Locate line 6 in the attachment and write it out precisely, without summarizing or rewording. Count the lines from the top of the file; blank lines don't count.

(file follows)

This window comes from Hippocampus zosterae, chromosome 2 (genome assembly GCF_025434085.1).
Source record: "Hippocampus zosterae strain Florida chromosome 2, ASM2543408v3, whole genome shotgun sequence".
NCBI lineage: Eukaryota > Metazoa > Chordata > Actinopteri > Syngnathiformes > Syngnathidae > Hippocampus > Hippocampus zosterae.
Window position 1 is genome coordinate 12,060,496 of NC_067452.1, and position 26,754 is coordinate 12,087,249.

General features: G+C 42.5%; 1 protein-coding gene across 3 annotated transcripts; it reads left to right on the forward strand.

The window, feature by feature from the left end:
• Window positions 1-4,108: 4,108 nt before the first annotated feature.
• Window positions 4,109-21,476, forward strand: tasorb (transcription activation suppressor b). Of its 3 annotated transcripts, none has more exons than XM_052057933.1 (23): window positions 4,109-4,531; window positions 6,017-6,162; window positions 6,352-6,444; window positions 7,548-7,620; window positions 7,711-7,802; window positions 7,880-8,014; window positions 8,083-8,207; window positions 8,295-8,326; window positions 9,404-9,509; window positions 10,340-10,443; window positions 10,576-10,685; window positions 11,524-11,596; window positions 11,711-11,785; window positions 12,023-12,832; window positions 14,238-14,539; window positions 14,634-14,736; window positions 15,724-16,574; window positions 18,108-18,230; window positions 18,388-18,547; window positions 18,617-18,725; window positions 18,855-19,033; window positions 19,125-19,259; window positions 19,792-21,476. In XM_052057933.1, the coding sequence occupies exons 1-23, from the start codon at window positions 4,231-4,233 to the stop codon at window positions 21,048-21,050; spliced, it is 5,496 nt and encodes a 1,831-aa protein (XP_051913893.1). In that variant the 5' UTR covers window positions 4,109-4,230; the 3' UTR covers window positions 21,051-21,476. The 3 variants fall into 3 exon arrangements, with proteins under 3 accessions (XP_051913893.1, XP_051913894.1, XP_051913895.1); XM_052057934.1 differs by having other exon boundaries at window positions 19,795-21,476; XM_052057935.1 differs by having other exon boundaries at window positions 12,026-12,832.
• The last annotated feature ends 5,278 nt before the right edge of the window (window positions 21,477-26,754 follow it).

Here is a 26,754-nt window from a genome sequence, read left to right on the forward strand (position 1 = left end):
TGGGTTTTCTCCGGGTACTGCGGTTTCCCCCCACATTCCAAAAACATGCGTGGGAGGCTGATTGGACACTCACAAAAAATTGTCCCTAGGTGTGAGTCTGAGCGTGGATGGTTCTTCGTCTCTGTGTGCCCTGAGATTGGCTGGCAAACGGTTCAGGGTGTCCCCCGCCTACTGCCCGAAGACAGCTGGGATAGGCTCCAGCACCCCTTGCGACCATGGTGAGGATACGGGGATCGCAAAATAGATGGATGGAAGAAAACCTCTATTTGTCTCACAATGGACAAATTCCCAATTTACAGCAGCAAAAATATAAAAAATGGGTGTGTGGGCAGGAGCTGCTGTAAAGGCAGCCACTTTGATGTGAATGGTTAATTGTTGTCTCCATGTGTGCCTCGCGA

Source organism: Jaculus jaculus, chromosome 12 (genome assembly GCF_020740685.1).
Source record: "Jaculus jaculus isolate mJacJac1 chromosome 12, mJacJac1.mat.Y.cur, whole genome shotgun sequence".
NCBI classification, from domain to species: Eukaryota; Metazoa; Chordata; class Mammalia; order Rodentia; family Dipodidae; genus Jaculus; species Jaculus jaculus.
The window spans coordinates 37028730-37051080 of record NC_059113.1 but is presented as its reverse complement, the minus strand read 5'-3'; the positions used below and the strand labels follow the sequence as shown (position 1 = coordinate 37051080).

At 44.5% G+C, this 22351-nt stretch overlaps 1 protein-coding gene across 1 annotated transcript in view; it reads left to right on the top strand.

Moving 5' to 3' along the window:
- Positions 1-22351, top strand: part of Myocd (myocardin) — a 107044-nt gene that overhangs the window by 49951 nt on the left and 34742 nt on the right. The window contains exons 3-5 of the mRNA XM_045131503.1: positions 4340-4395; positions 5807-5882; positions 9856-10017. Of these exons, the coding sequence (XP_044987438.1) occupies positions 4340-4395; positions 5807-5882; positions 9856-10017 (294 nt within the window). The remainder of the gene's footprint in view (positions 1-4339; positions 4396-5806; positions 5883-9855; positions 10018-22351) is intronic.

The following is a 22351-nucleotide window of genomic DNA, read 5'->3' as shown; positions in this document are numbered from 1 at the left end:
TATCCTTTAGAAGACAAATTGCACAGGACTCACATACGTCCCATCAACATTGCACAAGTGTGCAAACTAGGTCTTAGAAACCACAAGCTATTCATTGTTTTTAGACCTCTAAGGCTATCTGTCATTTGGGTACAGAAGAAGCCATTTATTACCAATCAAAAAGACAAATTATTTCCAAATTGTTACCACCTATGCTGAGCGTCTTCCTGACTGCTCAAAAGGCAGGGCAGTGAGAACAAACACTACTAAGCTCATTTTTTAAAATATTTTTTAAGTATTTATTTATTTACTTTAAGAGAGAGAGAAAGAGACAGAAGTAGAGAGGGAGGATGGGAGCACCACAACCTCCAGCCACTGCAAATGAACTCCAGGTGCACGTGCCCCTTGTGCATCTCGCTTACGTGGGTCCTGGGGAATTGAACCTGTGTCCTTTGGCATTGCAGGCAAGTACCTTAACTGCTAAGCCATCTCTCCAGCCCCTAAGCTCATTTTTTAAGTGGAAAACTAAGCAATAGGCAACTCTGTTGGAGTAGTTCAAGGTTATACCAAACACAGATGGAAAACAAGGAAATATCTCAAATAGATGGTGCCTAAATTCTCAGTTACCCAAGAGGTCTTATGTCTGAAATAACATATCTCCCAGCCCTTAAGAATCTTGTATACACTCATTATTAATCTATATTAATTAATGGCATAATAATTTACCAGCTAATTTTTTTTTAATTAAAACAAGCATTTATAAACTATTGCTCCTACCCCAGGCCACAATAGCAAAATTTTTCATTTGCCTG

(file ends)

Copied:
The window, feature by feature from the left end: